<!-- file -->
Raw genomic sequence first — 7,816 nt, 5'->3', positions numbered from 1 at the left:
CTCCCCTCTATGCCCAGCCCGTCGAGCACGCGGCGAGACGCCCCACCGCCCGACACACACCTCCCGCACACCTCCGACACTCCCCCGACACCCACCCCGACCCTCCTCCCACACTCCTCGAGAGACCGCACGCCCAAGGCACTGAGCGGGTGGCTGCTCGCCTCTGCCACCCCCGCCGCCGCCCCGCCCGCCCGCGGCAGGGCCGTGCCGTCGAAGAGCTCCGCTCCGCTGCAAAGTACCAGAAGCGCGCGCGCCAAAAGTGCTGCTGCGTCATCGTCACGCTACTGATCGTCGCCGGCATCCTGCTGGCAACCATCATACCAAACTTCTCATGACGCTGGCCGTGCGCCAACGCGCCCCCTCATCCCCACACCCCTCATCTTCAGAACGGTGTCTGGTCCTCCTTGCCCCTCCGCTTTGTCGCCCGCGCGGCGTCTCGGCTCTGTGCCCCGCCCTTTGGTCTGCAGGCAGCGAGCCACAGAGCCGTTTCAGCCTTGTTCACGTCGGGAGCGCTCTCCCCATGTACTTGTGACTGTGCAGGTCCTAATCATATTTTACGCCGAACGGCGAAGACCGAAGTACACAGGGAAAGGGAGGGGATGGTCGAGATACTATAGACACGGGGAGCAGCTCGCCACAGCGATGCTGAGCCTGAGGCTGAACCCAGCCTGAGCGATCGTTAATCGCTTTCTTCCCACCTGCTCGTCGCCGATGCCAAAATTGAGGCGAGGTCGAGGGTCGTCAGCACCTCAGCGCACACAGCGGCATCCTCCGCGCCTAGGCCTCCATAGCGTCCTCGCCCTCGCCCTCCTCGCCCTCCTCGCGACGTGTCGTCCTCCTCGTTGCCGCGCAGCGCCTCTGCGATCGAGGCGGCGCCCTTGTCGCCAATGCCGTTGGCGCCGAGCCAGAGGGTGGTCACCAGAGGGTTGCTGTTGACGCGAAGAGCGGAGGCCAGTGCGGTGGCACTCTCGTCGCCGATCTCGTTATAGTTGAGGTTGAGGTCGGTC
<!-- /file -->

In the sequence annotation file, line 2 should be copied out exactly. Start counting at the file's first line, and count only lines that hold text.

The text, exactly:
CTCCCCTCTATGCCCAGCCCGTCGAGCACGCGGCGAGACGCCCCACCGCCCGACACACACCTCCCGCACACCTCCGACACTCCCCCGACACCCACCCCGACCCTCCTCCCACACTCCTCGAGAGACCGCACGCCCAAGGCACTGAGCGGGTGGCTGCTCGCCTCTGCCACCCCCGCCGCCGCCCCGCCCGCCCGCGGCAGGGCCGTGCCGTCGAAGAGCTCCGCTCCGCTGCAAAGTACCAGAAGCGCGCGCGCCAAAAGTGCTGCTGCGTCATCGTCACGCTACTGATCGTCGCCGGCATCCTGCTGGCAACCATCATACCAAACTTCTCATGACGCTGGCCGTGCGCCAACGCGCCCCCTCATCCCCACACCCCTCATCTTCAGAACGGTGTCTGGTCCTCCTTGCCCCTCCGCTTTGTCGCCCGCGCGGCGTCTCGGCTCTGTGCCCCGCCCTTTGGTCTGCAGGCAGCGAGCCACAGAGCCGTTTCAGCCTTGTTCACGTCGGGAGCGCTCTCCCCATGTACTTGTGACTGTGCAGGTCCTAATCATATTTTACGCCGAACGGCGAAGACCGAAGTACACAGGGAAAGGGAGGGGATGGTCGAGATACTATAGACACGGGGAGCAGCTCGCCACAGCGATGCTGAGCCTGAGGCTGAACCCAGCCTGAGCGATCGTTAATCGCTTTCTTCCCACCTGCTCGTCGCCGATGCCAAAATTGAGGCGAGGTCGAGGGTCGTCAGCACCTCAGCGCACACAGCGGCATCCTCCGCGCCTAGGCCTCCATAGCGTCCTCGCCCTCGCCCTCCTCGCCCTCCTCGCGACGTGTCGTCCTCCTCGTTGCCGCGCAGCGCCTCTGCGATCGAGGCGGCGCCCTTGTCGCCAATGCCGTTGGCGCCGAGCCAGAGGGTGGTCACCAGAGGGTTGCTGTTGACGCGAAGAGCGGAGGCCAGTGCGGTGGCACTCTCGTCGCCGATCTCGTTATAGTTGAGGTTGAGGTCGGTC